Years ago, my husband Peter asked me to exercise extreme caution when offering help to strangers. I understood his concern for my safety so I agreed, with a few caveats. If I pass someone in need who is elderly, pregnant, handicapped or has a small child, or if the weather is blisteringly hot or bitterly cold, I cannot, in good conscience, drive by without offering help.
I’m not sure which category applied to Angela.
I was pulling out of the Stop & Shop parking lot when I spied her. She was thin and disheveled, in baggy clothes, and she was trying to flag down passing motorists.
I ignored her. I had one minute to get to a nearby cafe where I was meeting friends. I couldn’t be late, right?
Unfortunately, the light turned red before I could escape, leaving me stopped right next to the gesturing woman.
She began calling out for me to help her. Maybe if I didn’t look at her, she would go away.
My conscience gnawed at me. Finally acceding, I rolled down my window.
“I’m 65 years old and a cancer patient and I live in Manchester and I need a ride home,” she said in one long breath. She was ghastly thin with just a hint of peach fuzz on her scalp. She couldn’t have weighed more than 80 pounds.
“Umm, well, umm ...” I stammered unintelligibly. “OK, I’ll give you a ride.” My friends wouldn’t mind if I was 10 minutes late.
She climbed into my car and strapped up. Introducing herself as Angela, she explained that she lives on a small fixed income and the social worker is trying to get her additional funds, but has not succeeded, so Angela had no food at home.
Angela was funny and needy and self-deprecating and blunt. She told of being spat upon when she asked people for help. She told of being ignored. It made her feel invisible.
I wondered what she was doing miles from home without a ride. Did she really have no food? How much of her story was true and how much was a con?
It gradually occurred to me that it didn’t matter. For those few minutes in my car, Angela was treated with dignity. We talked and laughed. Mostly, I listened as we drove to her apartment.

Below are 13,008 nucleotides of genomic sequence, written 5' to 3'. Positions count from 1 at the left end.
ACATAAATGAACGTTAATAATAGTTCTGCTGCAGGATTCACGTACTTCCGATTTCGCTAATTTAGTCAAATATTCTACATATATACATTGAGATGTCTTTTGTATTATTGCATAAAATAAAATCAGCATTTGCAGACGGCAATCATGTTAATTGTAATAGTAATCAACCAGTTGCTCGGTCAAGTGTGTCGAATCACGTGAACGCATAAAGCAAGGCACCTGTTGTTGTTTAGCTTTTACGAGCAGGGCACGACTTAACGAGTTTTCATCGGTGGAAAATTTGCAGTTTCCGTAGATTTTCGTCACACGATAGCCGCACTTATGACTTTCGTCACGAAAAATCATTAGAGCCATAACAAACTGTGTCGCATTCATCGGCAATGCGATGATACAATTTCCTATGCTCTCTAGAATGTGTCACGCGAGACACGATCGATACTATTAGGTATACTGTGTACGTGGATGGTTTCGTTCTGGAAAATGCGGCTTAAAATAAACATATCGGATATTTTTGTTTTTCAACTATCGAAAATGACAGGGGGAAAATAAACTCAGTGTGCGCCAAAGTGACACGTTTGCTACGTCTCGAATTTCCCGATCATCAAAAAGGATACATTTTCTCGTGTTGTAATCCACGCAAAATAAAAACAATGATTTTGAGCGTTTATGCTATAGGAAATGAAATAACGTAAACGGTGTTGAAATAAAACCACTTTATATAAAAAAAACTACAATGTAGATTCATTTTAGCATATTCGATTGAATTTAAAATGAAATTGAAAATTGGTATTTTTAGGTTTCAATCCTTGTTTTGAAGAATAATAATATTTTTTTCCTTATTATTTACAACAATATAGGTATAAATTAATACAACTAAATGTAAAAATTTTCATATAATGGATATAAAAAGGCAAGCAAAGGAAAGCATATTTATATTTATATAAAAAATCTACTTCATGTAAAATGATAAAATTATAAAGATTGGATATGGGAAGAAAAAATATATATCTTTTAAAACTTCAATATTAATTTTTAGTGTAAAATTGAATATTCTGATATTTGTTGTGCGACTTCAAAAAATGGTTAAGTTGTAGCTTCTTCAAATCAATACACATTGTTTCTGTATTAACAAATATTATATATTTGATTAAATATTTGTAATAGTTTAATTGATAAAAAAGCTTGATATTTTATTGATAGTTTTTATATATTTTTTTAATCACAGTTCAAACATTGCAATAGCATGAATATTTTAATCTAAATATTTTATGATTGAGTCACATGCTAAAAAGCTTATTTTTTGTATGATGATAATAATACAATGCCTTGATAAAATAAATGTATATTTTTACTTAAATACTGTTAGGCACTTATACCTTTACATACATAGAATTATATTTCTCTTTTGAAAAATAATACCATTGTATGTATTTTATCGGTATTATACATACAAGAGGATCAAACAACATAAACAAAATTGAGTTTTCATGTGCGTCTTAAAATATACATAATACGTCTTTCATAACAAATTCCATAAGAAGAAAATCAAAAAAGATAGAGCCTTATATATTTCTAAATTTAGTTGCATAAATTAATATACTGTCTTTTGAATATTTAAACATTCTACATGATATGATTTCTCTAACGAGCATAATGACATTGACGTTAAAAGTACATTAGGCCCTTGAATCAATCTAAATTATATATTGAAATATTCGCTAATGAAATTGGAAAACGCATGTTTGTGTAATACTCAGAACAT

I gave her a bit of cash and tousled her peach fuzz hair. She hugged me and we said goodbye.
As I drove away, I wondered if, to Angela, my life looks perfect. I was wearing clean clothes, driving a working car and had cash in my pocket. Perhaps she pictured me returning to a clean, tastefully decorated home with homemade chocolate chip cookies on the counter. Maybe she thought my biggest problem is deciding which mall to shop at this week.
She would be wrong. While I am incredibly blessed, I have known great hardship. I’ve suffered catastrophic illness, severe financial pain, miscarriage and hunger. My family endured 20 years of my sister’s drug addiction as she dealt with homelessness, incarceration and shame. I know what it is to have life fall apart around me.
As I mused about these things, it occurred to me that it was the anniversary of my sister’s death that day. I recalled her gorgeous, chestnut brown hair and that crooked grin that always made me smile. Perhaps helping Angela was an appropriate way to honor my sister.
I was more than 30 minutes late when I caught up with my friends. What I missed was so little in comparison to what I’d gained.
Regina Cram is a writer, speaker and author. She and her husband live in Glastonbury and have four children and seven grandchildren.